The global pharmaceutical sector has been rocked by several significant mergers and acquisitions in 2015:

  1. Indian generics firm Sun Pharma purchased GSK’s Australian opiates operations, citing the development of analgesics as a key growth opportunity
  2. US-based AbbVie acquired Pharmacyclics, with a central motivation being the acquisition of the blockbuster cancer drug Imbruvica
  3. Swiss giant Pfizer received approval for its $17 billion (USD) takeover of Hospira from the latter company’s shareholders. Pfizer’s portfolio of sterile injectables and biosimilars will be significantly enhanced upon completion of the deal
  4. Irish-American generics firm Endo International purchased Par Pharmaceutical, citing Par’s diverse product portfolio and robust development pipeline with over 200 drug applications awaiting FDA approval
  5. US-based Celgene acquired Receptos in a deal that bolsters its inflammation and immunology portfolio with the acquisition of Ozanimod, a lead candidate for the treatment of multiple sclerosis and ulcerative colitis
  6. Following the sale of its generics business to Teva, US-based Allergan focused on the development of its branded operations with the acquisition of Naurex. Naurex’s lead candidate, Rapastinel, is in clinical trials as a promising therapy for depression
  7. UK-based Hikma Pharmaceuticals acquired Roxane Laboratories, citing Roxane’s existing portfolio and attractive development pipeline as key motivating factors

What do all of these transactions have in common? All were motivated to a significant degree by the commercialization potential of the target’s development pipeline. While the motivations behind such transactions are always multi-faceted, the value of the target company’s research and development (R&D) pipeline is increasingly a central consideration. This trend is being driven by rising R&D costs and the reality that few new drugs will become market blockbusters, defined as $1 billion (USD) worth of annual sales. With the average cost of bringing a new drug to market at $2.5 billion (USD), many companies are turning their attention to M&A as a more cost-effective way to expand their portfolios of lead candidates. Indeed, the value of M&A activity in the pharmaceutical sector thus far in 2015 exceeds the value for the same period last year by over 90%, reaching heights not seen since 2009.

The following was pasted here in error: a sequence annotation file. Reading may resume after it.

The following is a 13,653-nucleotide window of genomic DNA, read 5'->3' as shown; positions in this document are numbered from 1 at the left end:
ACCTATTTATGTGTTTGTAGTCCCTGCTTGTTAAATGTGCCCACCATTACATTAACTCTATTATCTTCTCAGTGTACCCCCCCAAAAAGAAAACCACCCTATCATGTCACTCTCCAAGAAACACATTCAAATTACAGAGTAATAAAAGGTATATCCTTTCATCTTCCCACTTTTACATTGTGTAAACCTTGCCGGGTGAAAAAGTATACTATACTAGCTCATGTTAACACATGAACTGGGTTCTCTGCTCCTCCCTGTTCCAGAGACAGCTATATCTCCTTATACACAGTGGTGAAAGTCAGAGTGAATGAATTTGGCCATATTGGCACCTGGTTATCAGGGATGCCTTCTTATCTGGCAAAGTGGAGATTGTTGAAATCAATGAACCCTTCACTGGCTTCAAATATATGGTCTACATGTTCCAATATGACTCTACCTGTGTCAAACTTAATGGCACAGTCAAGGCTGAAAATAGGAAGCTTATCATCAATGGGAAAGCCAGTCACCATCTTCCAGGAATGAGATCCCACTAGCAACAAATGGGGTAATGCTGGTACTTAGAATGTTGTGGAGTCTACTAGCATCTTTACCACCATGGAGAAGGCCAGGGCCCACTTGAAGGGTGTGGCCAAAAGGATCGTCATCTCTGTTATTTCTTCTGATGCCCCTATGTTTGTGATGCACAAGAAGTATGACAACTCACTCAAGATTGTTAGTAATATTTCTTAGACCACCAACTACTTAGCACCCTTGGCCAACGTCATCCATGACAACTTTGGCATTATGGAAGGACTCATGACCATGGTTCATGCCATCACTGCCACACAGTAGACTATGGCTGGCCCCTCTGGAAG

The consolidation of drug portfolios and development pipelines driven by commercialization potential is contributing to a pyramidal reshaping of the industry’s landscape. While one company may have shepherded a new drug through development to market entry in the past, the current trend of small and niche players being acquired by the industry leaders means fewer companies are responsible for a greater share of new drug commercialization activity.

The root cause of this trend is likely a reshaping of the pharmaceutical market itself, driven by advances in biotechnology and the loss of market exclusivity by some leading drugs. Instead of focusing on finding novel therapeutic compounds, modern drug development is increasingly focused on the commercialization of new dosage forms and uses of existing compounds. Advances in computerized molecular modeling techniques and laboratory tools have made drug discovery more accessible to smaller developers. Moreover, the development of biologics, a new frontier in drug discovery whereby therapeutic substances are synthesized by living cells, has dramatically altered the traditional chemical synthesis paradigm that has historically underpinned the industry. The result is the compression of traditional R&D timelines as developers strive to commercialize more new drugs in less time to stay competitive. From a health care perspective, a potential benefit of this trend for patients is quicker access to a larger selection of new drugs.

The author would like to thank Mark Vanderveken, summer student, for his assistance in preparing this legal update.